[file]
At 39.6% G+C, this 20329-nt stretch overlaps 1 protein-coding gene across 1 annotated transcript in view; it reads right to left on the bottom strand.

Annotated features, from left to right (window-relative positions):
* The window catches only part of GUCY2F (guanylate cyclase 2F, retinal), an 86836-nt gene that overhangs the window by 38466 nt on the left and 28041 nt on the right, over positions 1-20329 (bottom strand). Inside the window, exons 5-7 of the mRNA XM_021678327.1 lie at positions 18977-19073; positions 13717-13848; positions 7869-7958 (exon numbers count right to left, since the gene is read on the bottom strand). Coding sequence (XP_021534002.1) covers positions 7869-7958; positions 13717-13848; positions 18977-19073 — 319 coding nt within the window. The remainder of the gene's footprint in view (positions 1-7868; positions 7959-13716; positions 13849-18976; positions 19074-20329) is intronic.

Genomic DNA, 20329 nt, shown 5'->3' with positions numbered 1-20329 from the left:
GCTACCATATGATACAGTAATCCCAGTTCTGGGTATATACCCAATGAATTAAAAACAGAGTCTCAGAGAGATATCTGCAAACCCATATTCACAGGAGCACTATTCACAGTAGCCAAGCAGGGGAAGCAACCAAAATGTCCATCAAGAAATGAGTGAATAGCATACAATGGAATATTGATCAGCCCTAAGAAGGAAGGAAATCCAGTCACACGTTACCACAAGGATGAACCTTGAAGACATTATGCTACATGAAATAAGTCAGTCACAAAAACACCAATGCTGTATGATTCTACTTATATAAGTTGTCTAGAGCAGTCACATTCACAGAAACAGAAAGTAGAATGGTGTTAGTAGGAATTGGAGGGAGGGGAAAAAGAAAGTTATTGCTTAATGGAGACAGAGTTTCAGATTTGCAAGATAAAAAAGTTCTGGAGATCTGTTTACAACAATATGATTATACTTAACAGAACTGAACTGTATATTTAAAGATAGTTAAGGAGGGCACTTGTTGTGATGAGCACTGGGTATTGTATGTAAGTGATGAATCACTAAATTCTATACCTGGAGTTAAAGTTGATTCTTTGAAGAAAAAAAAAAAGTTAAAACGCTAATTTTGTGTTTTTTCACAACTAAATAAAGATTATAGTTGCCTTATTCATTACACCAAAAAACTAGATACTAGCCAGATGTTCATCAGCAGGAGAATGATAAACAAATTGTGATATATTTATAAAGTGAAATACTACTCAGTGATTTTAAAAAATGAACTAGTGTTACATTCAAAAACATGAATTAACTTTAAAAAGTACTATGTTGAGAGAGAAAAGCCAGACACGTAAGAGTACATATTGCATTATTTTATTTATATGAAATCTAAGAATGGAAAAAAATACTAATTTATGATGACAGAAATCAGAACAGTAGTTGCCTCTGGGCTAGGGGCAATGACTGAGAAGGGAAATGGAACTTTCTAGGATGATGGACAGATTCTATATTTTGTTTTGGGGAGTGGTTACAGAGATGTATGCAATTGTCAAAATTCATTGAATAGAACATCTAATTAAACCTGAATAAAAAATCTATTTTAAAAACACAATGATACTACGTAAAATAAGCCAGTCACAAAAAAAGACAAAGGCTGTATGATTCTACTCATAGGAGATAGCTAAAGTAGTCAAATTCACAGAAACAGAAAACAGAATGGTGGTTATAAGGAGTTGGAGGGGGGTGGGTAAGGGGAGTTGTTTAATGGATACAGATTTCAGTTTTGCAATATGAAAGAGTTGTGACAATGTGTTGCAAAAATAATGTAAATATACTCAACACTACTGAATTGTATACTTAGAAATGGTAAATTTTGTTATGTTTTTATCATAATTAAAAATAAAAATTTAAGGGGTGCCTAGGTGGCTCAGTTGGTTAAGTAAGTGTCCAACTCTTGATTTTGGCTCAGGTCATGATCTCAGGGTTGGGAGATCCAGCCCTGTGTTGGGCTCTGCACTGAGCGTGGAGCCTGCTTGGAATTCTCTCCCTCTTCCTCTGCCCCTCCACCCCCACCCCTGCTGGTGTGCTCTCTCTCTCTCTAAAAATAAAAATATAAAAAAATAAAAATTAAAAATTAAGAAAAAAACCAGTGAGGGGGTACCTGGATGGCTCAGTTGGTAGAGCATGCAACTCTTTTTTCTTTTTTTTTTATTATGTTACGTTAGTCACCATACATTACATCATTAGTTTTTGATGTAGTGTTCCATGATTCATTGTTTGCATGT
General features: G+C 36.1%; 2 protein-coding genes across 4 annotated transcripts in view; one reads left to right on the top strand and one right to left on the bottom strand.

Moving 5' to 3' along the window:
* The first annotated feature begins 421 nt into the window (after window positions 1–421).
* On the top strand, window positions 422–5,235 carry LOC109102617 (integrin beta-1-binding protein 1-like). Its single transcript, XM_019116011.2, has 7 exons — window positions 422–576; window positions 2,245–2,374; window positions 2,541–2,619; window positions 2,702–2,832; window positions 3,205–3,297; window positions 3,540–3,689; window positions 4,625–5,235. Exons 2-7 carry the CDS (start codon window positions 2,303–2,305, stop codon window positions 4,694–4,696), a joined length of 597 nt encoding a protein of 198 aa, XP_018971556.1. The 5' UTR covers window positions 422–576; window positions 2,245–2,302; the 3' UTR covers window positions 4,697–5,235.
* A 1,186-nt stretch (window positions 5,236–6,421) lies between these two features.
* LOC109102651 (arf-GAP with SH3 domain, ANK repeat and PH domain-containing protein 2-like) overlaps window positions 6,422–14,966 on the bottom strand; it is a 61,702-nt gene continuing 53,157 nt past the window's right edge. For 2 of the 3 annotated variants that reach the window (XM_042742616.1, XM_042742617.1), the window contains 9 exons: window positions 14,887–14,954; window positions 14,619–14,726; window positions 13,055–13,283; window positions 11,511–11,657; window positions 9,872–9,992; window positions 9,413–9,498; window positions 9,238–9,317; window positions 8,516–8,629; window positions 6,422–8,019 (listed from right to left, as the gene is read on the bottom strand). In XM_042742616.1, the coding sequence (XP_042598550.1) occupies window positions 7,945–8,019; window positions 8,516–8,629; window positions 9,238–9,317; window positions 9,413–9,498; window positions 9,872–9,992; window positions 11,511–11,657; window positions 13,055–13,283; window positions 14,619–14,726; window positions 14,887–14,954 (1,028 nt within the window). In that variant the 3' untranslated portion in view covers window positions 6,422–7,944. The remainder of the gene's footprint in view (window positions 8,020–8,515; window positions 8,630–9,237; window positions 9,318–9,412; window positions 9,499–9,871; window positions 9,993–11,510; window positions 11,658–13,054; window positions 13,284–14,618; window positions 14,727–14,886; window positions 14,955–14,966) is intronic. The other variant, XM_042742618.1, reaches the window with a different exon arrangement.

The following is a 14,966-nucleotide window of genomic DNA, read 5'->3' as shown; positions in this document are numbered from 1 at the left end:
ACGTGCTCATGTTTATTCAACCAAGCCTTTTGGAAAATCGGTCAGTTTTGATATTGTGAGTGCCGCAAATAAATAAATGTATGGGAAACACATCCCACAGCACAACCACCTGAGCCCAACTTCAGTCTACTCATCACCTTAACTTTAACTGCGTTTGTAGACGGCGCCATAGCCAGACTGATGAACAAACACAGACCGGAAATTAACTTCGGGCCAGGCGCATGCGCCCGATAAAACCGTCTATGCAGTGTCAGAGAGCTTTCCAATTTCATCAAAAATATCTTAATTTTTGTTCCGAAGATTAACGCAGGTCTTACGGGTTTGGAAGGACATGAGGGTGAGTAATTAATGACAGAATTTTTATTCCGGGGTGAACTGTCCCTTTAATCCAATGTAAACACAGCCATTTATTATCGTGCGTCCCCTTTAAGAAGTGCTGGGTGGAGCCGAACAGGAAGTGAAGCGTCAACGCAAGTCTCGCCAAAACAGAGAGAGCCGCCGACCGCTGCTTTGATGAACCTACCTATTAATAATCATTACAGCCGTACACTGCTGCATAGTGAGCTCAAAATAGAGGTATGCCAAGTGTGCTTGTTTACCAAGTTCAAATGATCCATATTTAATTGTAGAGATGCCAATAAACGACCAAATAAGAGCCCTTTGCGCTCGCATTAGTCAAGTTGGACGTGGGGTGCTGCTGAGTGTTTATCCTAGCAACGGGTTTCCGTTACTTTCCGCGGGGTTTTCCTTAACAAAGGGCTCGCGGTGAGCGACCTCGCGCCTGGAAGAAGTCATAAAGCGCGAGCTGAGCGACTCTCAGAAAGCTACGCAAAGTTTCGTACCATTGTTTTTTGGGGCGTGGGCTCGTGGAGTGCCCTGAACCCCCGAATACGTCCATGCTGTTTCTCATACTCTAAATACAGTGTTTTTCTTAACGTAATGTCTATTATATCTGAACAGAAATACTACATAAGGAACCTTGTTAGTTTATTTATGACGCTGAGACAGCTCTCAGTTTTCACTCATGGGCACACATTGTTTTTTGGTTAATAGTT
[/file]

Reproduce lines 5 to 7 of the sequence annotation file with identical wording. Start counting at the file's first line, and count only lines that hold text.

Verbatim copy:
GCTACCATATGATACAGTAATCCCAGTTCTGGGTATATACCCAATGAATTAAAAACAGAGTCTCAGAGAGATATCTGCAAACCCATATTCACAGGAGCACTATTCACAGTAGCCAAGCAGGGGAAGCAACCAAAATGTCCATCAAGAAATGAGTGAATAGCATACAATGGAATATTGATCAGCCCTAAGAAGGAAGGAAATCCAGTCACACGTTACCACAAGGATGAACCTTGAAGACATTATGCTACATGAAATAAGTCAGTCACAAAAACACCAATGCTGTATGATTCTACTTATATAAGTTGTCTAGAGCAGTCACATTCACAGAAACAGAAAGTAGAATGGTGTTAGTAGGAATTGGAGGGAGGGGAAAAAGAAAGTTATTGCTTAATGGAGACAGAGTTTCAGATTTGCAAGATAAAAAAGTTCTGGAGATCTGTTTACAACAATATGATTATACTTAACAGAACTGAACTGTATATTTAAAGATAGTTAAGGAGGGCACTTGTTGTGATGAGCACTGGGTATTGTATGTAAGTGATGAATCACTAAATTCTATACCTGGAGTTAAAGTTGATTCTTTGAAGAAAAAAAAAAAGTTAAAACGCTAATTTTGTGTTTTTTCACAACTAAATAAAGATTATAGTTGCCTTATTCATTACACCAAAAAACTAGATACTAGCCAGATGTTCATCAGCAGGAGAATGATAAACAAATTGTGATATATTTATAAAGTGAAATACTACTCAGTGATTTTAAAAAATGAACTAGTGTTACATTCAAAAACATGAATTAACTTTAAAAAGTACTATGTTGAGAGAGAAAAGCCAGACACGTAAGAGTACATATTGCATTATTTTATTTATATGAAATCTAAGAATGGAAAAAAATACTAATTTATGATGACAGAAATCAGAACAGTAGTTGCCTCTGGGCTAGGGGCAATGACTGAGAAGGGAAATGGAACTTTCTAGGATGATGGACAGATTCTATATTTTGTTTTGGGGAGTGGTTACAGAGATGTATGCAATTGTCAAAATTCATTGAATAGAACATCTAATTAAACCTGAATAAAAAATCTATTTTAAAAACACAATGATACTACGTAAAATAAGCCAGTCACAAAAAAAGACAAAGGCTGTATGATTCTACTCATAGGAGATAGCTAAAGTAGTCAAATTCACAGAAACAGAAAACAGAATGGTGGTTATAAGGAGTTGGAGGGGGGTGGGTAAGGGGAGTTGTTTAATGGATACAGATTTCAGTTTTGCAATATGAAAGAGTTGTGACAATGTGTTGCAAAAATAATGTAAATATACTCAACACTACTGAATTGTATACTTAGAAATGGTAAATTTTGTTATGTTTTTATCATAATTAAAAATAAAAATTTAAGGGGTGCCTAGGTGGCTCAGTTGGTTAAGTAAGTGTCCAACTCTTGATTTTGGCTCAGGTCATGATCTCAGGGTTGGGAGATCCAGCCCTGTGTTGGGCTCTGCACTGAGCGTGGAGCCTGCTTGGAATTCTCTCCCTCTTCCTCTGCCCCTCCACCCCCACCCCTGCTGGTGTGCTCTCTCTCTCTCTAAAAATAAAAATATAAAAAAATAAAAATTAAAAATTAAGAAAAAAACCAGTGAGGGGGTACCTGGATGGCTCAGTTGGTAGAGCATGCAACTCTTTTTTCTTTTTTTTTTATTATGTTACGTTAGTCACCATACATTACATCATTAGTTTTTGATGTAGTGTTCCATGATTCATTGTTTGCATGT
General features: G+C 36.1%; 2 protein-coding genes across 4 annotated transcripts in view; one reads left to right on the top strand and one right to left on the bottom strand.

Moving 5' to 3' along the window: